Over Concentration

Overconcentration occurs when a broker or brokerage firm fails to diversify an investor’s portfolio holdings, while placing too large of a percentage of assets into the same stock or industry.  This exposes investors to an exponentially larger amount of risk than a traditional, diversified portfolio, which unless specifically ordered by the investor, should never be done by an investment professional. 

Misconduct Through Over Concentration

Save for rare cases, investors should steer away from over concentrating their accounts, which risks too much for the corresponding potential gains in most cases.  Sometimes, an investor will allow overconcentration of their accounts on the recommendation of a broker, which may even full under claims of misrepresentation and unsuitability as well.  Some of the most common examples of overconcentration include ownership of a large percent of a single stock, owning a large percentage of mutual funds in the same industry, possessing a disproportionate number of mutual funds and assets of the same class, and over concentration of overall portfolio into a given industry sector or some market demographic.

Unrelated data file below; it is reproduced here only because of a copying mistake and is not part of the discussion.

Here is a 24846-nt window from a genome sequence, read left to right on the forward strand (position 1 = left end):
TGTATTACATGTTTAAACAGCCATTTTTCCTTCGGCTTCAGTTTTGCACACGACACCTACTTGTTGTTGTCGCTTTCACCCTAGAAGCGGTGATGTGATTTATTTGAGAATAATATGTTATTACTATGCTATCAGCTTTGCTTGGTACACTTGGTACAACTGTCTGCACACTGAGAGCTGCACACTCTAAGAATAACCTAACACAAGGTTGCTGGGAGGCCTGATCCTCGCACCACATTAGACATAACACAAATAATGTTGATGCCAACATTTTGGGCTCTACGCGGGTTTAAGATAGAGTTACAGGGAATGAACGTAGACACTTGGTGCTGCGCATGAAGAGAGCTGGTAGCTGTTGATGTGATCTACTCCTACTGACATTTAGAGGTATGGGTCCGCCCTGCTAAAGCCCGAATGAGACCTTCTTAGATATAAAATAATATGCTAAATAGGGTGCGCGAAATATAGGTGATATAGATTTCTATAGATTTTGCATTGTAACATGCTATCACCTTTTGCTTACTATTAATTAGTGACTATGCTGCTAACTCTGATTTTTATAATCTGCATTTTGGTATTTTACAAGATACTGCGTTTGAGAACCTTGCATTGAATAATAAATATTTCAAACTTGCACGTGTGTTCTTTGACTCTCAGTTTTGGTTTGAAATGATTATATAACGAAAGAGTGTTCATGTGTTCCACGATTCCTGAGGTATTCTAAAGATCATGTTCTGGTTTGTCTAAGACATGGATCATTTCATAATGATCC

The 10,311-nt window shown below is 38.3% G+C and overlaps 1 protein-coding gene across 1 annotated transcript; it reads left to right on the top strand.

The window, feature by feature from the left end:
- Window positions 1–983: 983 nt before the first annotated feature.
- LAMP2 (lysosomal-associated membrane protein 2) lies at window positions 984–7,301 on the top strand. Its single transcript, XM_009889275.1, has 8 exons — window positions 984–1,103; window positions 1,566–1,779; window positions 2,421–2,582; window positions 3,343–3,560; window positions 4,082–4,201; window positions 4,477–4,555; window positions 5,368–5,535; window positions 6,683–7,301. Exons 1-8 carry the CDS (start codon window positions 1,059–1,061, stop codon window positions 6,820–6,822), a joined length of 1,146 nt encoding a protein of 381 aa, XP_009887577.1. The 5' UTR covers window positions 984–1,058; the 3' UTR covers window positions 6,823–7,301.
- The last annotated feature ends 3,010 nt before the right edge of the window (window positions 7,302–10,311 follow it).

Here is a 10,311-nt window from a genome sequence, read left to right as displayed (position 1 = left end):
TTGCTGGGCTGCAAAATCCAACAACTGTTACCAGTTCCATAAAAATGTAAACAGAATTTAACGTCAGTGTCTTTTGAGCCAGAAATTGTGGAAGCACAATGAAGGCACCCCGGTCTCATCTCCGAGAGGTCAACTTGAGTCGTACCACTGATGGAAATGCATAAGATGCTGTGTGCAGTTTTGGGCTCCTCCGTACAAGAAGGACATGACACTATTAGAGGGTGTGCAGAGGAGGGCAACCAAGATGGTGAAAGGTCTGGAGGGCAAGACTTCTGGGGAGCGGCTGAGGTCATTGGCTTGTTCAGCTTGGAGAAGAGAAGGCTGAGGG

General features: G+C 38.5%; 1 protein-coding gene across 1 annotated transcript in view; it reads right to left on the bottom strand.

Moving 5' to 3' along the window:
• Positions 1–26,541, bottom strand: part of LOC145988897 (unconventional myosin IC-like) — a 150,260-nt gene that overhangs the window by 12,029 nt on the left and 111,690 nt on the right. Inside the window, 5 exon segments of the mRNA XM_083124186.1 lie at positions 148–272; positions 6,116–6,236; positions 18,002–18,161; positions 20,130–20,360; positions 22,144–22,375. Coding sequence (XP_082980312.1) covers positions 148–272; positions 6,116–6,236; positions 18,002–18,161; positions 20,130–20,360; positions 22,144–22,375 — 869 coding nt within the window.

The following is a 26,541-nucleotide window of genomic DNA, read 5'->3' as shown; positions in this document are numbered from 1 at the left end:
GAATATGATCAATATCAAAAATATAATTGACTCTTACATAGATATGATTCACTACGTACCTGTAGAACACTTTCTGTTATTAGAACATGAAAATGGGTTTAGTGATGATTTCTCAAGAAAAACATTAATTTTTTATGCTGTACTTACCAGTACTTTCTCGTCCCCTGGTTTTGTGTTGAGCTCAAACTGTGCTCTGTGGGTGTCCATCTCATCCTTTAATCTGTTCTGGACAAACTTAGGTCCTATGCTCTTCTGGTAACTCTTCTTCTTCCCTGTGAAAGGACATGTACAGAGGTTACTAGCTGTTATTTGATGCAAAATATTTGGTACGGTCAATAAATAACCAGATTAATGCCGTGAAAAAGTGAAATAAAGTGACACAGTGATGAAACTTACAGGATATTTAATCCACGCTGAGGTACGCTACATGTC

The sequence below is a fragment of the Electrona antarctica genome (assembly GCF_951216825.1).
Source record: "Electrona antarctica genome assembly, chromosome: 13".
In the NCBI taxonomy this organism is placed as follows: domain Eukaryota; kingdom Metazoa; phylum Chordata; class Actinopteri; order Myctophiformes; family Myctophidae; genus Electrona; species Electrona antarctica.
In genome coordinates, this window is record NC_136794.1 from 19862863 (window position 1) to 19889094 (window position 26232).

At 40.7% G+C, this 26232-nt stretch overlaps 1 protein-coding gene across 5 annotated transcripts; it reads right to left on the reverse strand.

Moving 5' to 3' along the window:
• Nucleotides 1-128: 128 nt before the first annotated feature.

Failing to diversify a client’s account or making negligent recommendations is an illegal action if taken by brokers or brokerage firms, and if losses were incurred, there is a potential for damage claims against the financial entity, which will typically have to be resolved via arbitration per your initial customer agreement with the firm.

Getting Legal Help

If you have lost money or been recommended unlawfully to concentrate your portfolio, a securities law attorney can help you take action for your claims.